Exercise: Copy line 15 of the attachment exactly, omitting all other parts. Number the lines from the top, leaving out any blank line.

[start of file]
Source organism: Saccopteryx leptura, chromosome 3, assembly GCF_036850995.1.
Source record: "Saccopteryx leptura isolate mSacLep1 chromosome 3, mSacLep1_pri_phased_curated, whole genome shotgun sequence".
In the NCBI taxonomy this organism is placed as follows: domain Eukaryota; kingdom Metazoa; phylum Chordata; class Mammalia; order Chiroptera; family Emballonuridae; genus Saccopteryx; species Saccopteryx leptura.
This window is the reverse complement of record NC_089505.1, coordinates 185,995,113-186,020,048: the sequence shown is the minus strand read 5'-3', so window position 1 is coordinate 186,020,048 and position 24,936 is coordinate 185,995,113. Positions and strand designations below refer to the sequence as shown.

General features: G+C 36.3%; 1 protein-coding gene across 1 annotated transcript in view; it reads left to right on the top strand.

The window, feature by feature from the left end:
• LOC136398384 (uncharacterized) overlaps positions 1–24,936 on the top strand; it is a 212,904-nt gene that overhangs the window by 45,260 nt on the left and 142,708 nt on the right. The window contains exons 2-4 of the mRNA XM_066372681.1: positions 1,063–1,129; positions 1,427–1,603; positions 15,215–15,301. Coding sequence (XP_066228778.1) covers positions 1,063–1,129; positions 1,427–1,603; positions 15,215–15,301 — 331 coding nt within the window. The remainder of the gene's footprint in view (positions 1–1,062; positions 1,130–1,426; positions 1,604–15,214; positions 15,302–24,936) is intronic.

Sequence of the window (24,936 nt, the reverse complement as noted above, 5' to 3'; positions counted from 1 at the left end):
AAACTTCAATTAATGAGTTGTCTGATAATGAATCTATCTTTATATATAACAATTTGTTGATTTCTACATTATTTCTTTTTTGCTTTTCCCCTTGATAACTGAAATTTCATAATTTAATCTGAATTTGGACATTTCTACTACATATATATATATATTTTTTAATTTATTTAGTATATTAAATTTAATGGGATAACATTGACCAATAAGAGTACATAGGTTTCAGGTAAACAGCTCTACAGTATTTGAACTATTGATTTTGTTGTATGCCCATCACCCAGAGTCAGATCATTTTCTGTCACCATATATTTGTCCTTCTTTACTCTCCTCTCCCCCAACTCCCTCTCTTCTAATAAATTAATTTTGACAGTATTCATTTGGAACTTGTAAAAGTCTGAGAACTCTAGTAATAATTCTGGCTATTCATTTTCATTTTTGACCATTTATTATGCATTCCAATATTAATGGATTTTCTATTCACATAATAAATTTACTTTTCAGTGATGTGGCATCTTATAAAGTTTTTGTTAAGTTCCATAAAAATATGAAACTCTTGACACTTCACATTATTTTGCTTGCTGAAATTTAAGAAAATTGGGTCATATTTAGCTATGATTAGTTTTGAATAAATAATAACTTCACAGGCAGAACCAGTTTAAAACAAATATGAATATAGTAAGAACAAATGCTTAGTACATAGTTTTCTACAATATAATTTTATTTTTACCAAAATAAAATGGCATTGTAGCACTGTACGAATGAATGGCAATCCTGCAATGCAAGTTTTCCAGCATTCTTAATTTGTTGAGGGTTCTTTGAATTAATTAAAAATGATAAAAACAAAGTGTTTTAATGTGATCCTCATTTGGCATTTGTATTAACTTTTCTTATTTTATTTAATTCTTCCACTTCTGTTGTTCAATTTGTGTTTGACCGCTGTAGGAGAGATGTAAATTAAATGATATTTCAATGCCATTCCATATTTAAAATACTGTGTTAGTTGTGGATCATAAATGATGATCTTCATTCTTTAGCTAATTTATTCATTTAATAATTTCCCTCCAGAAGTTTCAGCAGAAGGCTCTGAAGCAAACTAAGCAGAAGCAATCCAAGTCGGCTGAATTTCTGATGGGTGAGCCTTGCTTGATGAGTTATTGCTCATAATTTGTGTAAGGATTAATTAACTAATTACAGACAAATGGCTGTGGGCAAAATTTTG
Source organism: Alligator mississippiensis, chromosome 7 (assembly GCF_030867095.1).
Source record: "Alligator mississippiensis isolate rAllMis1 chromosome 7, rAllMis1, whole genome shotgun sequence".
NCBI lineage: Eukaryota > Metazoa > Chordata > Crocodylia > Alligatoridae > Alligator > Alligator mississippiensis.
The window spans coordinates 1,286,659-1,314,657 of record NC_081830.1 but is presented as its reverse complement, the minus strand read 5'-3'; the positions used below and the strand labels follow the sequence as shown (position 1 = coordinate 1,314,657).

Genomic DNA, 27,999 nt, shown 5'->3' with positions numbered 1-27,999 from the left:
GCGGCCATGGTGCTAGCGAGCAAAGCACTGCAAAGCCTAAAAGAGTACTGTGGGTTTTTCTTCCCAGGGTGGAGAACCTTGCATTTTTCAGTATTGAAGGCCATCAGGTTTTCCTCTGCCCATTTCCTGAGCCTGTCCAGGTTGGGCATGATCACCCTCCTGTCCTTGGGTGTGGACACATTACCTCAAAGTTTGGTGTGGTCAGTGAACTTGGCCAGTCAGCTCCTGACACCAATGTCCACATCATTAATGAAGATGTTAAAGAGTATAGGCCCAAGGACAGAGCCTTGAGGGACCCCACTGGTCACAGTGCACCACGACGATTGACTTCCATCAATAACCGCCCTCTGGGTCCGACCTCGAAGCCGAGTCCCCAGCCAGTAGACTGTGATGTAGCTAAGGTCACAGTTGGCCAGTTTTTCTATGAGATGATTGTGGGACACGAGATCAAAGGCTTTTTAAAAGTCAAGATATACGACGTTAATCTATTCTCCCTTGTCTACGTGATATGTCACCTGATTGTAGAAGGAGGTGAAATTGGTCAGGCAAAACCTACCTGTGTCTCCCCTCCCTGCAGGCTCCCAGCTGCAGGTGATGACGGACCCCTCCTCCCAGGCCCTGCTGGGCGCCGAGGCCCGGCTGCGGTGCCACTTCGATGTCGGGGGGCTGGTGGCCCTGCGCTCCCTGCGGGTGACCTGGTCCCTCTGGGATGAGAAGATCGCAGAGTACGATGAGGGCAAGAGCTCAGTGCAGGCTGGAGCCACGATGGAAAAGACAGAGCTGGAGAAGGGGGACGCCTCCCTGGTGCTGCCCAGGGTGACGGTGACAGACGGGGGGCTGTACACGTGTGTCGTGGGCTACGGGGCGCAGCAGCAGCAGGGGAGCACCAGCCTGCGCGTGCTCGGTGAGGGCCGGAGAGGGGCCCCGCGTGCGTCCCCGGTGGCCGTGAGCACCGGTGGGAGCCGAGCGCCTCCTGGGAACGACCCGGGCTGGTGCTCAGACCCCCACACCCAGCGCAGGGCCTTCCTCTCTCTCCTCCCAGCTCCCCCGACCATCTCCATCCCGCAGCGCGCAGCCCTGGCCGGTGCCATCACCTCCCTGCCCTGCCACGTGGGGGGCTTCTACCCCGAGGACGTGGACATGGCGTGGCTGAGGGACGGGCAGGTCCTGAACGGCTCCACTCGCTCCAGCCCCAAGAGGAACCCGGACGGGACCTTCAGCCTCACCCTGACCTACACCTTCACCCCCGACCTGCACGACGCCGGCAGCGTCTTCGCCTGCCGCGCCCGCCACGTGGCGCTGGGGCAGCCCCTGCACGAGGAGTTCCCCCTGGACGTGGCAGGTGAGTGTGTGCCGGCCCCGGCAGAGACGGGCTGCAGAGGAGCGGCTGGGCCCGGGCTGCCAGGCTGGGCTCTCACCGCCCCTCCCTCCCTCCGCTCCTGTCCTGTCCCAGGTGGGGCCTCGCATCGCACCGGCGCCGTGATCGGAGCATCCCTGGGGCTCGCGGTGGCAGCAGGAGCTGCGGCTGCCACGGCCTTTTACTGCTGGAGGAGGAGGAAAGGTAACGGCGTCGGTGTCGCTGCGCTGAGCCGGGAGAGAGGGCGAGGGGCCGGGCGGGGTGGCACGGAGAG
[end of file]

GCGGCCATGGTGCTAGCGAGCAAAGCACTGCAAAGCCTAAAAGAGTACTGTGGGTTTTTCTTCCCAGGGTGGAGAACCTTGCATTTTTCAGTATTGAAGGCCATCAGGTTTTCCTCTGCCCATTTCCTGAGCCTGTCCAGGTTGGGCATGATCACCCTCCTGTCCTTGGGTGTGGACACATTACCTCAAAGTTTGGTGTGGTCAGTGAACTTGGCCAGTCAGCTCCTGACACCAATGTCCACATCATTAATGAAGATGTTAAAGAGTATAGGCCCAAGGACAGAGCCTTGAGGGACCCCACTGGTCACAGTGCACCACGACGATTGACTTCCATCAATAACCGCCCTCTGGGTCCGACCTCGAAGCCGAGTCCCCAGCCAGTAGACTGTGATGTAGCTAAGGTCACAGTTGGCCAGTTTTTCTATGAGATGATTGTGGGACACGAGATCAAAGGCTTTTTAAAAGTCAAGATATACGACGTTAATCTATTCTCCCTTGTCTACGTGATATGTCACCTGATTGTAGAAGGAGGTGAAATTGGTCAGGCAAAACCTACCTGTGTCTCCCCTCCCTGCAGGCTCCCAGCTGCAGGTGATGACGGACCCCTCCTCCCAGGCCCTGCTGGGCGCCGAGGCCCGGCTGCGGTGCCACTTCGATGTCGGGGGGCTGGTGGCCCTGCGCTCCCTGCGGGTGACCTGGTCCCTCTGGGATGAGAAGATCGCAGAGTACGATGAGGGCAAGAGCTCAGTGCAGGCTGGAGCCACGATGGAAAAGACAGAGCTGGAGAAGGGGGACGCCTCCCTGGTGCTGCCCAGGGTGACGGTGACAGACGGGGGGCTGTACACGTGTGTCGTGGGCTACGGGGCGCAGCAGCAGCAGGGGAGCACCAGCCTGCGCGTGCTCGGTGAGGGCCGGAGAGGGGCCCCGCGTGCGTCCCCGGTGGCCGTGAGCACCGGTGGGAGCCGAGCGCCTCCTGGGAACGACCCGGGCTGGTGCTCAGACCCCCACACCCAGCGCAGGGCCTTCCTCTCTCTCCTCCCAGCTCCCCCGACCATCTCCATCCCGCAGCGCGCAGCCCTGGCCGGTGCCATCACCTCCCTGCCCTGCCACGTGGGGGGCTTCTACCCCGAGGACGTGGACATGGCGTGGCTGAGGGACGGGCAGGTCCTGAACGGCTCCACTCGCTCCAGCCCCAAGAGGAACCCGGACGGGACCTTCAGCCTCACCCTGACCTACACCTTCACCCCCGACCTGCACGACGCCGGCAGCGTCTTCGCCTGCCGCGCCCGCCACGTGGCGCTGGGGCAGCCCCTGCACGAGGAGTTCCCCCTGGACGTGGCAGGTGAGTGTGTGCCGGCCCCGGCAGAGACGGGCTGCAGAGGAGCGGCTGGGCCCGGGCTGCCAGGCTGGGCTCTCACCGCCCCTCCCTCCCTCCGCTCCTGTCCTGTCCCAGGTGGGGCCTCGCATCGCACCGGCGCCGTGATCGGAGCATCCCTGGGGCTCGCGGTGGCAGCAGGAGCTGCGGCTGCCACGGCCTTTTACTGCTGGAGGAGGAGGAAAGGTAACGGCGTCGGTGTCGCTGCGCTGAGCCGGGAGAGAGGGCGAGGGGCCGGGCGGGGTGGCACGGAGAG